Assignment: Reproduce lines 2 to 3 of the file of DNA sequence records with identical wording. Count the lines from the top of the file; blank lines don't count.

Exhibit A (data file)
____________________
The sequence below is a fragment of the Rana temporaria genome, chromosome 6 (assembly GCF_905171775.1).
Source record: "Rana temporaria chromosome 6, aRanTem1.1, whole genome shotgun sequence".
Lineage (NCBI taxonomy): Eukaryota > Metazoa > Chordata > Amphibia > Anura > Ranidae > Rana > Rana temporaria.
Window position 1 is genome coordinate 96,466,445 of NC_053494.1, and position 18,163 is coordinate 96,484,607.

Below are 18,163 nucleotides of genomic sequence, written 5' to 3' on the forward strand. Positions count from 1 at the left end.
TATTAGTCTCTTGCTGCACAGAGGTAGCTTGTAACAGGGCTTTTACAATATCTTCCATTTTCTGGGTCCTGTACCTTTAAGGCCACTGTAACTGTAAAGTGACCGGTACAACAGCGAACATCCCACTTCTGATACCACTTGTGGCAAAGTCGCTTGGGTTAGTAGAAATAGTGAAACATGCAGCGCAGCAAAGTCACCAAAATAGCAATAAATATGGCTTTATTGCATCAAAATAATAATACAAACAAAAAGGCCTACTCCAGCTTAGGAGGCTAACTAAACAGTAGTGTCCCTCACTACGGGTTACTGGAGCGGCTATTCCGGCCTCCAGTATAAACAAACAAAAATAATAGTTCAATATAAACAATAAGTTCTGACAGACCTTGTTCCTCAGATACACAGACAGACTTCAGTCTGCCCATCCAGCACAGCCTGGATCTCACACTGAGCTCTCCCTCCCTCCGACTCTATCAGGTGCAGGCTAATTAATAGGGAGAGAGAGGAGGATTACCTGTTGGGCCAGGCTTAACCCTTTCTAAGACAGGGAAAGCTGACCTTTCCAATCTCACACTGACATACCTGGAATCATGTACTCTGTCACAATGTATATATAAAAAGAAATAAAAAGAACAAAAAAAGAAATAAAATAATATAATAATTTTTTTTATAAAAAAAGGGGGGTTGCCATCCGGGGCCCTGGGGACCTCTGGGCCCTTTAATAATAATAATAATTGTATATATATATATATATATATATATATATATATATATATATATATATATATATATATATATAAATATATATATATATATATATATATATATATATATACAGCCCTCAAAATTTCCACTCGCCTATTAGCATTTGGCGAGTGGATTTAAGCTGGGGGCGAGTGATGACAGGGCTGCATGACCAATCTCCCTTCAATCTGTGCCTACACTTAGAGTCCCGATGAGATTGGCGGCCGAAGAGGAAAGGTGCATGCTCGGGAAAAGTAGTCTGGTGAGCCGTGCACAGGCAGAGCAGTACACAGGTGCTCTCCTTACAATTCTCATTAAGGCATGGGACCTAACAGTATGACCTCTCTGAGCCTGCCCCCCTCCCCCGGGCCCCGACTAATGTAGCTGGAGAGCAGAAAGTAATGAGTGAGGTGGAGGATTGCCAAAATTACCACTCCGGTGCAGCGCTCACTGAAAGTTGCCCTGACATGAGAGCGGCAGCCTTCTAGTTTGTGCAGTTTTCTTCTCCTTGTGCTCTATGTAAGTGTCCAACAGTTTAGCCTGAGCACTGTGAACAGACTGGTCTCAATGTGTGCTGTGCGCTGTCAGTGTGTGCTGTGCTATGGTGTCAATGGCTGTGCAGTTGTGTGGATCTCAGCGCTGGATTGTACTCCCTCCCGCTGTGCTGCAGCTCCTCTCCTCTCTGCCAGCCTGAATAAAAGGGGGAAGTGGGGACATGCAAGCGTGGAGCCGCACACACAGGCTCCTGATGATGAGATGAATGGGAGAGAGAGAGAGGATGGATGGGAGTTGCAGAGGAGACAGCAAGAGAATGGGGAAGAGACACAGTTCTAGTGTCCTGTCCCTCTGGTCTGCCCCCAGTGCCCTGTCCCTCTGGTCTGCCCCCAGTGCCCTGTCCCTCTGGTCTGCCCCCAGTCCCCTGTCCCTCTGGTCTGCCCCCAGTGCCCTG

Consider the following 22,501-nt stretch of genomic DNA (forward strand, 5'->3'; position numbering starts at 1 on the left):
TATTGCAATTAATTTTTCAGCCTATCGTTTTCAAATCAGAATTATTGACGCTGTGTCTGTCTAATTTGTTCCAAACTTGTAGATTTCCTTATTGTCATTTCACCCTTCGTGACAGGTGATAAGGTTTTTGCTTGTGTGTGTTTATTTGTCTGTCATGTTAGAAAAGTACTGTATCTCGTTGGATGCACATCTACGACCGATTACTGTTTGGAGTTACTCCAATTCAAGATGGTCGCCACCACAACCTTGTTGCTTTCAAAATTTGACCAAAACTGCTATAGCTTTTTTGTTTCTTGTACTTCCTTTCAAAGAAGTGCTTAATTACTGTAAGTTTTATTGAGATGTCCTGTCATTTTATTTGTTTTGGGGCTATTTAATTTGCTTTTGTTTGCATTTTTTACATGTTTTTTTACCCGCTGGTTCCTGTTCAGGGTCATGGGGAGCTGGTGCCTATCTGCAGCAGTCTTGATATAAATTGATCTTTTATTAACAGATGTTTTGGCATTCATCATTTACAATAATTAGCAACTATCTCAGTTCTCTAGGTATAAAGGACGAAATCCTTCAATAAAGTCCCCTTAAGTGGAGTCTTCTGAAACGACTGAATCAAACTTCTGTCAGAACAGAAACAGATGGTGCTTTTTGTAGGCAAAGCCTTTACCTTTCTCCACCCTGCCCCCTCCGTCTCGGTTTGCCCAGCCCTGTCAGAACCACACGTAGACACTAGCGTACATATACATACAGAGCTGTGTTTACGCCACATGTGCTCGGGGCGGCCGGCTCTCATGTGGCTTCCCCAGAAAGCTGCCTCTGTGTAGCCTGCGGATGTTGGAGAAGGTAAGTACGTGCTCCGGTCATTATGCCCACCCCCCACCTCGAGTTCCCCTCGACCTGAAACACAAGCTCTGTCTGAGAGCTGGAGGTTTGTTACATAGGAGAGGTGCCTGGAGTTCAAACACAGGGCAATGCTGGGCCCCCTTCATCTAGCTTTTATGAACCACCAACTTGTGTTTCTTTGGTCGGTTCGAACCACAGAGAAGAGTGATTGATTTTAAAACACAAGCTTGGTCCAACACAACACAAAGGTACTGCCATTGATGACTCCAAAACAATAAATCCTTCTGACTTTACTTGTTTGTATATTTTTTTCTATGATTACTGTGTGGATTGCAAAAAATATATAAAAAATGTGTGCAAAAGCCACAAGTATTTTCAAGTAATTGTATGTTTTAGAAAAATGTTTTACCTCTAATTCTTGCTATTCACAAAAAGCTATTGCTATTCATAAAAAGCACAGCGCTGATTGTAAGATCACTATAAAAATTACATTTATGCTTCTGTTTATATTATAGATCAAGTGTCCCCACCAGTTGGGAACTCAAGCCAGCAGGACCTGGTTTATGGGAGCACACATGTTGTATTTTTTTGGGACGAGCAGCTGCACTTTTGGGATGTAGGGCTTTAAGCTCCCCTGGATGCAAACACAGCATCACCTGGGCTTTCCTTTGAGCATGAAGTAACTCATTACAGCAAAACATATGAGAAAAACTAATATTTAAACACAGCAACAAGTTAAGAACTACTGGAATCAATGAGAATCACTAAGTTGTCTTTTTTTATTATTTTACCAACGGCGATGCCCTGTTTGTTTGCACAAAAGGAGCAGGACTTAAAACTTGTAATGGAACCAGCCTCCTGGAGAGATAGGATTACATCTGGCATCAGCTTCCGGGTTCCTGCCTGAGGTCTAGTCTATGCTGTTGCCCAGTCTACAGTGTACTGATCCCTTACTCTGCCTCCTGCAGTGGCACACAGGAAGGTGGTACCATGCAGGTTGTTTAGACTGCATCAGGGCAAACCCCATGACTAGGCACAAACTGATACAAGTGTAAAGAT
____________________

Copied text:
Source record: "Rana temporaria chromosome 6, aRanTem1.1, whole genome shotgun sequence".
Lineage (NCBI taxonomy): Eukaryota > Metazoa > Chordata > Amphibia > Anura > Ranidae > Rana > Rana temporaria.